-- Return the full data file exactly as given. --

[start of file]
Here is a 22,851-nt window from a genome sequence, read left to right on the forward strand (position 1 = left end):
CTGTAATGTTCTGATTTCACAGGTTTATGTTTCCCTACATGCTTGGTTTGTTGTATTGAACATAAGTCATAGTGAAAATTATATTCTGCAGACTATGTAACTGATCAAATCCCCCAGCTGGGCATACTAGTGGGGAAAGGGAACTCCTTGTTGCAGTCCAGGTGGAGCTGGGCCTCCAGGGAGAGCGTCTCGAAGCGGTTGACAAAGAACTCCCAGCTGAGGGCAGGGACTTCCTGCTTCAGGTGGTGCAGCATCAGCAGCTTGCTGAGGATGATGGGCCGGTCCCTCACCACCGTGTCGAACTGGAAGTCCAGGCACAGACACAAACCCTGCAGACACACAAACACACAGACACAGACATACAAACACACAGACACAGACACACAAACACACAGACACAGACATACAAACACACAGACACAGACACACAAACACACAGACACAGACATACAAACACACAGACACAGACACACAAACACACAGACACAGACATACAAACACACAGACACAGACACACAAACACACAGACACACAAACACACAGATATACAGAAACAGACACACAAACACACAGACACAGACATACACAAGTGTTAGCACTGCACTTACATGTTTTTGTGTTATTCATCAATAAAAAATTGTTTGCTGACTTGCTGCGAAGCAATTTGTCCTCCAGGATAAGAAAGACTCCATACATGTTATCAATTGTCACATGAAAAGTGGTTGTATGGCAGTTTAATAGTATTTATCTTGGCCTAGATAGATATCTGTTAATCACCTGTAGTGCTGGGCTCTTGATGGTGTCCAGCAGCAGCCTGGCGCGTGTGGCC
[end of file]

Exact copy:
Here is a 22,851-nt window from a genome sequence, read left to right on the forward strand (position 1 = left end):
CTGTAATGTTCTGATTTCACAGGTTTATGTTTCCCTACATGCTTGGTTTGTTGTATTGAACATAAGTCATAGTGAAAATTATATTCTGCAGACTATGTAACTGATCAAATCCCCCAGCTGGGCATACTAGTGGGGAAAGGGAACTCCTTGTTGCAGTCCAGGTGGAGCTGGGCCTCCAGGGAGAGCGTCTCGAAGCGGTTGACAAAGAACTCCCAGCTGAGGGCAGGGACTTCCTGCTTCAGGTGGTGCAGCATCAGCAGCTTGCTGAGGATGATGGGCCGGTCCCTCACCACCGTGTCGAACTGGAAGTCCAGGCACAGACACAAACCCTGCAGACACACAAACACACAGACACAGACATACAAACACACAGACACAGACACACAAACACACAGACACAGACATACAAACACACAGACACAGACACACAAACACACAGACACAGACATACAAACACACAGACACAGACACACAAACACACAGACACAGACATACAAACACACAGACACAGACACACAAACACACAGACACACAAACACACAGATATACAGAAACAGACACACAAACACACAGACACAGACATACACAAGTGTTAGCACTGCACTTACATGTTTTTGTGTTATTCATCAATAAAAAATTGTTTGCTGACTTGCTGCGAAGCAATTTGTCCTCCAGGATAAGAAAGACTCCATACATGTTATCAATTGTCACATGAAAAGTGGTTGTATGGCAGTTTAATAGTATTTATCTTGGCCTAGATAGATATCTGTTAATCACCTGTAGTGCTGGGCTCTTGATGGTGTCCAGCAGCAGCCTGGCGCGTGTGGCC